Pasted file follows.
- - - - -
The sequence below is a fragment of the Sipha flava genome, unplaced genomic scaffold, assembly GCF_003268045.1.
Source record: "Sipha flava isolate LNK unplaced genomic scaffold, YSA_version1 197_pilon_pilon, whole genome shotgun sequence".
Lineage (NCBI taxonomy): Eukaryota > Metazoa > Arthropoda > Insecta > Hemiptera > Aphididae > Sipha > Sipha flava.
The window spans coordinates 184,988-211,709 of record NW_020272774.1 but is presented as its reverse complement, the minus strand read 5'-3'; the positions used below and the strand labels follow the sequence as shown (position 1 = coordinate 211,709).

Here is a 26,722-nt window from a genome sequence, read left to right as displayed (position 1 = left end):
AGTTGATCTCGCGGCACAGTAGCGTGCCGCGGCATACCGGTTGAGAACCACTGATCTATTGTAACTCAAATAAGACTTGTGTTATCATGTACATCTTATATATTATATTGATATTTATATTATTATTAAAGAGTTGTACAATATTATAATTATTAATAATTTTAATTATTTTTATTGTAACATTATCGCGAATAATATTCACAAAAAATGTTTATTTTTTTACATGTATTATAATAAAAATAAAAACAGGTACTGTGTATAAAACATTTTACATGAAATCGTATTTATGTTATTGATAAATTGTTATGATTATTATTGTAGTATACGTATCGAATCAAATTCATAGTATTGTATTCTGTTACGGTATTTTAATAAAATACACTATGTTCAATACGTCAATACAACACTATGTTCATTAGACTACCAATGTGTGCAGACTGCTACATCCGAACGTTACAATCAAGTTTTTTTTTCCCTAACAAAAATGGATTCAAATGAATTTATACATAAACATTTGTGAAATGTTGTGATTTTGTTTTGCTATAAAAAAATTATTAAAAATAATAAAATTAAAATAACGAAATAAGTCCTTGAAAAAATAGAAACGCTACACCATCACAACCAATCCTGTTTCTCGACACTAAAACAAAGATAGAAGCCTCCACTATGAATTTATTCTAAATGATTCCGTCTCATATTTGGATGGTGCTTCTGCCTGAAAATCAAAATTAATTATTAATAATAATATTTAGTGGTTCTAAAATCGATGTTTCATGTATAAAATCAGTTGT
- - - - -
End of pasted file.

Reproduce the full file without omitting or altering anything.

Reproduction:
The sequence below is a fragment of the Sipha flava genome, unplaced genomic scaffold, assembly GCF_003268045.1.
Source record: "Sipha flava isolate LNK unplaced genomic scaffold, YSA_version1 197_pilon_pilon, whole genome shotgun sequence".
Lineage (NCBI taxonomy): Eukaryota > Metazoa > Arthropoda > Insecta > Hemiptera > Aphididae > Sipha > Sipha flava.
The window spans coordinates 184,988-211,709 of record NW_020272774.1 but is presented as its reverse complement, the minus strand read 5'-3'; the positions used below and the strand labels follow the sequence as shown (position 1 = coordinate 211,709).

Here is a 26,722-nt window from a genome sequence, read left to right as displayed (position 1 = left end):
AGTTGATCTCGCGGCACAGTAGCGTGCCGCGGCATACCGGTTGAGAACCACTGATCTATTGTAACTCAAATAAGACTTGTGTTATCATGTACATCTTATATATTATATTGATATTTATATTATTATTAAAGAGTTGTACAATATTATAATTATTAATAATTTTAATTATTTTTATTGTAACATTATCGCGAATAATATTCACAAAAAATGTTTATTTTTTTACATGTATTATAATAAAAATAAAAACAGGTACTGTGTATAAAACATTTTACATGAAATCGTATTTATGTTATTGATAAATTGTTATGATTATTATTGTAGTATACGTATCGAATCAAATTCATAGTATTGTATTCTGTTACGGTATTTTAATAAAATACACTATGTTCAATACGTCAATACAACACTATGTTCATTAGACTACCAATGTGTGCAGACTGCTACATCCGAACGTTACAATCAAGTTTTTTTTTCCCTAACAAAAATGGATTCAAATGAATTTATACATAAACATTTGTGAAATGTTGTGATTTTGTTTTGCTATAAAAAAATTATTAAAAATAATAAAATTAAAATAACGAAATAAGTCCTTGAAAAAATAGAAACGCTACACCATCACAACCAATCCTGTTTCTCGACACTAAAACAAAGATAGAAGCCTCCACTATGAATTTATTCTAAATGATTCCGTCTCATATTTGGATGGTGCTTCTGCCTGAAAATCAAAATTAATTATTAATAATAATATTTAGTGGTTCTAAAATCGATGTTTCATGTATAAAATCAGTTGT